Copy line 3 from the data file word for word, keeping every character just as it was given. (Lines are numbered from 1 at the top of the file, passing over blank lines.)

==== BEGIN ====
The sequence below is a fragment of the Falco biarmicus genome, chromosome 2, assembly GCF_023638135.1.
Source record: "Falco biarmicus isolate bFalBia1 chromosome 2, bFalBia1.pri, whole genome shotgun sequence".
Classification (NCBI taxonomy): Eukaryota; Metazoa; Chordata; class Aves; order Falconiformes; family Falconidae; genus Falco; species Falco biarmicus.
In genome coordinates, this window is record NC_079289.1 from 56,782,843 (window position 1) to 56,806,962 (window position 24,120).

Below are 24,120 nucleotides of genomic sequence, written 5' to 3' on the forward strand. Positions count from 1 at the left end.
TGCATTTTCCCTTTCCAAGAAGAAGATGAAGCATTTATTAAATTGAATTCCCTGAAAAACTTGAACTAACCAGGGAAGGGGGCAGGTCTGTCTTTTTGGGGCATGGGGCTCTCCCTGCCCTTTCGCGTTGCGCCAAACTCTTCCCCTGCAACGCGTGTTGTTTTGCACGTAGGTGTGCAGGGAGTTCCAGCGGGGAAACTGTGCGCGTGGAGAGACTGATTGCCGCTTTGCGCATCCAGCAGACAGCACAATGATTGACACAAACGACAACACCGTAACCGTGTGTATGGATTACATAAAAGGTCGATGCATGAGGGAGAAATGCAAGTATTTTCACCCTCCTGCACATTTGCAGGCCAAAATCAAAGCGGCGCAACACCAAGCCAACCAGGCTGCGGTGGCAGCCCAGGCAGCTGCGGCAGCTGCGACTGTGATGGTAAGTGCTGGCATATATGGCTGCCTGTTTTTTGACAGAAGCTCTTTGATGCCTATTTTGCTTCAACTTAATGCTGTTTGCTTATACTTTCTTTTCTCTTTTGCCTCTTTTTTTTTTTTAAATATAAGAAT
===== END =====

Classification (NCBI taxonomy): Eukaryota; Metazoa; Chordata; class Aves; order Falconiformes; family Falconidae; genus Falco; species Falco biarmicus.